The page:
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Sociology Courses

SOC 103 Introduction to Family Life 
An introduction to marriage and family life, focusing on the contemporary United States. 

SOC 110 Introduction to Sociology 
A survey of sociological concerns, including explorations of social solidarity and social conflict at the macro and micro levels, through classic texts and field research. 

SOC 120 Social Structure 
The backbone of society is made by stratified layers of power. The large structures of social relations, based on race, class, gender, religion, and other factors, shape the lives of individuals, families, communities and whole nations. This course studies how society is structured by these social forces and how leadership groups work within the social structure to direct society as a whole. 

SOC 301 Field Methods 
(See ANT 301

SOC 302 Classics of Ethnography 
(See ANT 302)

SOC 303 Macrosociological Theory 
An examination of the major theoretical traditions and some classical theoretical texts of sociology. Prerequisite: SOC 110 or ANT 110 or permission of the instructor. 

SOC 305 Research Methods 
(See ANT 305)

SOC 306 Microsociological Theory 
An examination of the major microsociological theories in sociology. These theoretical perspectives attempt to interpret and explain the social behaviors that arise in face-to-face settings. Prerequisite: SOC 11, ANT 110, or permission of the instructor.

SOC 307 Feminist Ethnography and Methodology 
(See ANT 307)

SOC 310 The Sociology of Family Life 
This course examines in some detail two important issues in family sociology as case studies. Students then use the model of these cases to pursue research projects in a workshop format. Cases for 2008: African-American marriage patterns and the falling birthrate in the industrial nations. Prerequisite: SOC 103 or permission of the instructor.

SOC 320 Race and Ethnicity
A study of the concept of “race” and the impact of that concept on the relations of ethnic groups. Prerequisite: SOC 110 or ANT 110 or permission of the instructor. 

SOC 341 Calvinism and Modern Culture
Calvinism, the Reformed Christian tradition that includes Presbyterianism, has had a pivotal role in shaping modern culture. The “Protestant work ethic” laid the foundations for modern capitalism. The “revolution of the saints” of the Puritans promoted a new idea of democratic citizenship. Reformed scientists sought to read the divine order in the “book of nature.” The Presbyterian mission to educate the laity led to the creation of many schools and colleges. This course explores the several ways in which the Reformed tradition shaped modern society, including a case study of the history of Centre College . Prerequisite: SOC 110 or ANT 110 or REL 120 or permission of the instructor. (also listed as REL 325.) 

SOC 344 Sociology of American Religion
A survey of the main religions and denominations found in the United States . The course examines the competition of denominations and religions in the “religious marketplace.” It further examine how a generalized Judeo-Christian or Biblical religious tradition, as well as the idea of the competition of all the “disestablished” religious institutions itself, becomes part of a broad American civil religion. Prerequisite: SOC 110 or ANT 110 or REL 120 or permission of the instructor.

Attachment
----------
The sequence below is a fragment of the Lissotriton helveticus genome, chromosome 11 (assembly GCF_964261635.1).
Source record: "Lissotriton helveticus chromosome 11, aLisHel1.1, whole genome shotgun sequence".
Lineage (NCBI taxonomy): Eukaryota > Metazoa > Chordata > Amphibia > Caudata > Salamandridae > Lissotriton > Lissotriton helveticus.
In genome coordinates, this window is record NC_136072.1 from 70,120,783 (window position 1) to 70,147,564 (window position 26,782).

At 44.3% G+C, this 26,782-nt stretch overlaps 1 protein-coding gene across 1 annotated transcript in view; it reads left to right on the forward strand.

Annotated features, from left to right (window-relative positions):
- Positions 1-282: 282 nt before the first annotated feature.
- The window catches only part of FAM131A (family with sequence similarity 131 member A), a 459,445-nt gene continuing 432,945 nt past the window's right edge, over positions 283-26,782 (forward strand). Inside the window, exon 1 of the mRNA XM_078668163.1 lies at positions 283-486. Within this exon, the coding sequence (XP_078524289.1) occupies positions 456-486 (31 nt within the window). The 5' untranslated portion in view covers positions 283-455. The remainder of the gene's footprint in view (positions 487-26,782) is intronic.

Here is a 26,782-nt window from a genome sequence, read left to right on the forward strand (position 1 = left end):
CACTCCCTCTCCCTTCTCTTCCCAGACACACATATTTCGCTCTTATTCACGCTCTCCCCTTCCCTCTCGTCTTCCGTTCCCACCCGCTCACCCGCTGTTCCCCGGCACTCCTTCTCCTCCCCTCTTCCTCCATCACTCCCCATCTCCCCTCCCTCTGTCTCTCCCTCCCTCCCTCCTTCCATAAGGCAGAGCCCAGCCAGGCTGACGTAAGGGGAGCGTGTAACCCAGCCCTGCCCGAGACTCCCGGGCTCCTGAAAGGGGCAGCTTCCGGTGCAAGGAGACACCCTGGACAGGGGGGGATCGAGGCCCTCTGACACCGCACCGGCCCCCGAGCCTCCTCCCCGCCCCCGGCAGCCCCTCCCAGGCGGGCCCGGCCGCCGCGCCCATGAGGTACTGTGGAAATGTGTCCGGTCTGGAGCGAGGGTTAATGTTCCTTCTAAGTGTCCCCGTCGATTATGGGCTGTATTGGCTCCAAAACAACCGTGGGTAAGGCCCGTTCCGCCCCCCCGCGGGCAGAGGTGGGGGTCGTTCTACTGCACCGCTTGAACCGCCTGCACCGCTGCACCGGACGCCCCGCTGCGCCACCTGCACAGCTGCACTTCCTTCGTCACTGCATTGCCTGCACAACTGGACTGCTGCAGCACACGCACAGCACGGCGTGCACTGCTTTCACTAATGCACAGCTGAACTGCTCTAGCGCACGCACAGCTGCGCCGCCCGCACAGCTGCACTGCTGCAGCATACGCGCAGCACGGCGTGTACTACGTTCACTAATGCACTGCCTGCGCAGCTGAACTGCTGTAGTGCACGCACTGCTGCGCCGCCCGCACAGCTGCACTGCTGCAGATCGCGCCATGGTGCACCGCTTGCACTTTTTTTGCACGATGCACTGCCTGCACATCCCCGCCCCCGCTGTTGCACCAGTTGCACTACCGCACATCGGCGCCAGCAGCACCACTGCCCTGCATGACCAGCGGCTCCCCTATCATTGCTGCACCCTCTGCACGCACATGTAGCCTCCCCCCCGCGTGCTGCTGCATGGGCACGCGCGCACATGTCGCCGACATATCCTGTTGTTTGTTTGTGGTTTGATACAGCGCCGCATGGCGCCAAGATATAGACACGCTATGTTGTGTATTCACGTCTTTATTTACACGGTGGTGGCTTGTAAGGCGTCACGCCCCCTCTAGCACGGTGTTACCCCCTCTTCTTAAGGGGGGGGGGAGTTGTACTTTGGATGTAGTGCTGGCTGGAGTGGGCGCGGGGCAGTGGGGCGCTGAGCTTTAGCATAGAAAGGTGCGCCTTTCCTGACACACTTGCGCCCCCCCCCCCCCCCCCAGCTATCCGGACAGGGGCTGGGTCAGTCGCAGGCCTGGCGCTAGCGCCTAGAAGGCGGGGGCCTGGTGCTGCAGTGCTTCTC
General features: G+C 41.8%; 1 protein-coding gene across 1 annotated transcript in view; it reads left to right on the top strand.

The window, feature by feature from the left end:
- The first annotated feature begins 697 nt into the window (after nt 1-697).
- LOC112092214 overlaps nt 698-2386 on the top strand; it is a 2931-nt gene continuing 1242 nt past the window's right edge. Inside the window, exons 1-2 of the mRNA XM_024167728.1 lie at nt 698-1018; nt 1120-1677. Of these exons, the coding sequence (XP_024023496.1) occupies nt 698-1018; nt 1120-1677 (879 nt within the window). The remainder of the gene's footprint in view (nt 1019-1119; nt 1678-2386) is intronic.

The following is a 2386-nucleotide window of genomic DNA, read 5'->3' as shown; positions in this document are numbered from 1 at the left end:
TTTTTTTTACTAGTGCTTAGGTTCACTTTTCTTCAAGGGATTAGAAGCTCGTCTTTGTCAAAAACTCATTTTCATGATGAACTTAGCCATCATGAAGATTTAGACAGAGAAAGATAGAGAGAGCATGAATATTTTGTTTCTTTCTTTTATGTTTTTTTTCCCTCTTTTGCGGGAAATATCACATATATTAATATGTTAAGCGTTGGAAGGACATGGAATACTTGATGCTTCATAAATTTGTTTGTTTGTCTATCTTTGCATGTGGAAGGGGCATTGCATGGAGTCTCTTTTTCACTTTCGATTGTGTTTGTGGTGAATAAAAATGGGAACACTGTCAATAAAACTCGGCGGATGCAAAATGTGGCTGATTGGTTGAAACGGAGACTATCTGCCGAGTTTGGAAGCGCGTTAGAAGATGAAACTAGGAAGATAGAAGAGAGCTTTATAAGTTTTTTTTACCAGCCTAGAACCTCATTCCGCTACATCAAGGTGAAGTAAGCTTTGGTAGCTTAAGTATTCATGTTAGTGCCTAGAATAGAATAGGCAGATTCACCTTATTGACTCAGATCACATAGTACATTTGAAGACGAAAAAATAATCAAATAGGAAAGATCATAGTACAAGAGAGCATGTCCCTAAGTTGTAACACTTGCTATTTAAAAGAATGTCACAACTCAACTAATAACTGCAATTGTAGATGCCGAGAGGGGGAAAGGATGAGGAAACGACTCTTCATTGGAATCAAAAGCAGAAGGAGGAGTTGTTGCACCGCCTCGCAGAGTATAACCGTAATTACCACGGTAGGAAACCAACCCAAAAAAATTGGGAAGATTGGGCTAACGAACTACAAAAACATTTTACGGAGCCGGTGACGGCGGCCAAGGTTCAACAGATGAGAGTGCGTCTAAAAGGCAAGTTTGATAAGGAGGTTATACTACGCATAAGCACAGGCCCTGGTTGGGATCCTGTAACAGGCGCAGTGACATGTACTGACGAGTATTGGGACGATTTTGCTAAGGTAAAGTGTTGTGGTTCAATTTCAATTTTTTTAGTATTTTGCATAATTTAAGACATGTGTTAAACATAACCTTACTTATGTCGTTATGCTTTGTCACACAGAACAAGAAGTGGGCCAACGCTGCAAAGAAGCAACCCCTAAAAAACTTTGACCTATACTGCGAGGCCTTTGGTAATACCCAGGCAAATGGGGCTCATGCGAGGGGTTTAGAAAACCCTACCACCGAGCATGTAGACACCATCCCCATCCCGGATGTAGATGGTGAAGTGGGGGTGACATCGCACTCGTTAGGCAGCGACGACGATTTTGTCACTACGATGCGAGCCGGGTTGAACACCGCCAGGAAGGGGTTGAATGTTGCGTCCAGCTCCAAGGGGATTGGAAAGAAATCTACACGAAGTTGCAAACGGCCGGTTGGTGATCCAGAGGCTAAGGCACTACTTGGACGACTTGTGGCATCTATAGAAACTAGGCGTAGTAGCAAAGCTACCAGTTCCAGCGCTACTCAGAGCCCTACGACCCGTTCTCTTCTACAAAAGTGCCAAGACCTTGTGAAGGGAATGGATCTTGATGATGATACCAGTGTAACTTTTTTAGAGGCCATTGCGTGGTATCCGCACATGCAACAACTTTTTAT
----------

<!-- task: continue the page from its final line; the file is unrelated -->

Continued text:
SOC 350 Criminology 
This course provides an introduction to the field of criminology. The course includes material on sociological theories of crime, research methods used to study crime, and empirical research on the predictors of crime and criminal behavior. Additional course topics include criminal law, the distribution of crime, explanations for criminal behavior, and selected types of crime (e.g., robbery, assault, homicide, white-collar). Prerequisite: SOC 110 or ANT 110 or permission of the instructor. 

SOC 351 Sociology of Law 
An examination of the theoretical approaches to understanding law-in-society and a review of the empirical research on the relationship between law and society, including research on juries, criminal justice (e.g., police, courts, prisons), civil justice, and social change. Prerequisite: ANT 110 or SOC 110 or permission of the instructor. 

SOC 360 Social Psychology 
A study of individuals in their social and cultural settings. Emphasis is placed on empirical research into the social factors involved in perceptual-cognitive processes, attitude organization and change, intergroup relations, group productivity, the socializing process, and the effects of culture on personality. Students perform laboratory and field experiments designed to investigate basic processes of social psychology. Prerequisite: PSY 110 or senior standing and permission of the instructor. PSY 210 and 220 are recommended. (Also listed as PSY 360.) 

SOC 380 Death and Dying 
A sociological overview of death and dying. Topics include definitions of death, social epidemiology, the demographics of health and mortality, the social meaning of death and dying, and survivors' experiences with grief and bereavement. Prerequisite: ANT 110 or SOC 110 or permission of the instructor. 

SOC 500 Advanced Seminar 
(See ANT 500)